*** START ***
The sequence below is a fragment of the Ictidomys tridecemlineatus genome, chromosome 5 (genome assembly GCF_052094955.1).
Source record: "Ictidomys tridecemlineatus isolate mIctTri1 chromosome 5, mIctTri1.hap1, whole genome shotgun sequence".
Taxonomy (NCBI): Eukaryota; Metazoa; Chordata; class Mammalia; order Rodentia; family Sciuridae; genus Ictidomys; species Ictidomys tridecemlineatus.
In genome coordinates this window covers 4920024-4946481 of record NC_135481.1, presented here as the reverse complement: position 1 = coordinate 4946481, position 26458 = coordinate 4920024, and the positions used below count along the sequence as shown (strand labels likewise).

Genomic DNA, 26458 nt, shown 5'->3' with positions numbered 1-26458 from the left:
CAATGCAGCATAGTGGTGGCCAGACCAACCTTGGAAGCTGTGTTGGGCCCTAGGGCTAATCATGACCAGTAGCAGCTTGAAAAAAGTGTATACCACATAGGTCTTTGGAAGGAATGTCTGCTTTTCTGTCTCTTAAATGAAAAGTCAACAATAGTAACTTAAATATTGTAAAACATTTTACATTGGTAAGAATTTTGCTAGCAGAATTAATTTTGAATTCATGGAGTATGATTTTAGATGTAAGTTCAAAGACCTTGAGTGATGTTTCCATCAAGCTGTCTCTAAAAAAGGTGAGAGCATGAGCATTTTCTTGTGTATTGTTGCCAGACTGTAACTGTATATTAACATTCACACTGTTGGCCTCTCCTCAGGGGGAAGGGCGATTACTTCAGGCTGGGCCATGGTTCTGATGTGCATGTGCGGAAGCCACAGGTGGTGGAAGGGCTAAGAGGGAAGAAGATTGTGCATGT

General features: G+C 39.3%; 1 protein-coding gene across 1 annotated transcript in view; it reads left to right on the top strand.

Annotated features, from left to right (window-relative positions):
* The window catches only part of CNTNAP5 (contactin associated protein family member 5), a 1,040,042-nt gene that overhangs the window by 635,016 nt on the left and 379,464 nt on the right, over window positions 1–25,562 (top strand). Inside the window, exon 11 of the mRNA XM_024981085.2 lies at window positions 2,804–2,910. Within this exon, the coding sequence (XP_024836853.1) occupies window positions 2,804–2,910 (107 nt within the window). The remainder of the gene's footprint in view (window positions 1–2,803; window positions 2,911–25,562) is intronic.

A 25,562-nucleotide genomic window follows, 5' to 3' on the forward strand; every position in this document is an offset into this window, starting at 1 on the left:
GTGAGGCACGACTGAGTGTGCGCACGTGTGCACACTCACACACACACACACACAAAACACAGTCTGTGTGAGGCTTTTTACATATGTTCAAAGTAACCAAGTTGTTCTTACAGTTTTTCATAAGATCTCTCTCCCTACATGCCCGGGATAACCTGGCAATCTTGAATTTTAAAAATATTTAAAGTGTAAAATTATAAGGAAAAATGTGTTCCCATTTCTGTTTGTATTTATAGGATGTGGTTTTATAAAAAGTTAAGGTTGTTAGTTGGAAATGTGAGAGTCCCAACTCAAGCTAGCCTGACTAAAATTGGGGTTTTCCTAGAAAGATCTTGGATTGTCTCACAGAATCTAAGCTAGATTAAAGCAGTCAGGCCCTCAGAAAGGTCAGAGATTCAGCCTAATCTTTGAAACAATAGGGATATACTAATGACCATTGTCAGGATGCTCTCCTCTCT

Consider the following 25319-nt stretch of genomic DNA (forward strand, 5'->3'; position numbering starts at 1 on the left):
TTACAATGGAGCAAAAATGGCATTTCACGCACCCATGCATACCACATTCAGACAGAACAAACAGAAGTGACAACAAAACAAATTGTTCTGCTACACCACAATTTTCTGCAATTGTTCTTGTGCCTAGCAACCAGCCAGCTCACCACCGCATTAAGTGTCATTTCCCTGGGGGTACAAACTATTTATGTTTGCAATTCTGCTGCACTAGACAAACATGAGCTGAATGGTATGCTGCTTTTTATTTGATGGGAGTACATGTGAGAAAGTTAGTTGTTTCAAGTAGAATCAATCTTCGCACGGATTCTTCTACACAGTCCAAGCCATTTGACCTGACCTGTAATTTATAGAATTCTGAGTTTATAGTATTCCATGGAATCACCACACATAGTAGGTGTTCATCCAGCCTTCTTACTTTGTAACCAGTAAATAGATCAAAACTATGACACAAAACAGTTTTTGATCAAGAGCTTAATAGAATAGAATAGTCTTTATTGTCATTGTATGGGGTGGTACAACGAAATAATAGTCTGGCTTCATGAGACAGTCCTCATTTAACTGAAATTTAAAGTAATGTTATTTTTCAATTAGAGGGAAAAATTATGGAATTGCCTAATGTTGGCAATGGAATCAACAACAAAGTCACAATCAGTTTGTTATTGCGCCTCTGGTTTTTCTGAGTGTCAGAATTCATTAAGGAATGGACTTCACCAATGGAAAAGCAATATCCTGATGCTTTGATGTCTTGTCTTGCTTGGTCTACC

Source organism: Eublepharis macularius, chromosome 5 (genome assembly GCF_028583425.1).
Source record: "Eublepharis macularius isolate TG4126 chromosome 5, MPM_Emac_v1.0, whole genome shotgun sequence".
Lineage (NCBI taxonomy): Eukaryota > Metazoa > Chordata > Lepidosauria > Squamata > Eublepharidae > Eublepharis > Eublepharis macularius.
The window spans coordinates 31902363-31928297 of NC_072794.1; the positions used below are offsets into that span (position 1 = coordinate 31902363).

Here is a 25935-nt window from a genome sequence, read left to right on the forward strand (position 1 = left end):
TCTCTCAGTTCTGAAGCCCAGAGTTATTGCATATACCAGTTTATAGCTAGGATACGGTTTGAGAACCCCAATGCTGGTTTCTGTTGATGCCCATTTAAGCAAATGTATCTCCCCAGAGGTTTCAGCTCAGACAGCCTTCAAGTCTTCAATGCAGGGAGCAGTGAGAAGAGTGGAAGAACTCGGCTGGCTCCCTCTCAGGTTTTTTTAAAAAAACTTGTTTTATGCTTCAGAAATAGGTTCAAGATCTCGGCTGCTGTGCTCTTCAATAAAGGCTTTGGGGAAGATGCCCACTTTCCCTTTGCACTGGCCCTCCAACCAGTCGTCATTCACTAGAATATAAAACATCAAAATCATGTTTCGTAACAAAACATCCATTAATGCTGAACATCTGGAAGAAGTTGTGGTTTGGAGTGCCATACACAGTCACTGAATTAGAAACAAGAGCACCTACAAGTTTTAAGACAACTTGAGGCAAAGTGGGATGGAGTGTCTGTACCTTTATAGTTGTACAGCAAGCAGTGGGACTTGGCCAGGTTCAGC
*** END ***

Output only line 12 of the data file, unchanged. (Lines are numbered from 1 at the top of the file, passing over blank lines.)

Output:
Consider the following 25319-nt stretch of genomic DNA (forward strand, 5'->3'; position numbering starts at 1 on the left):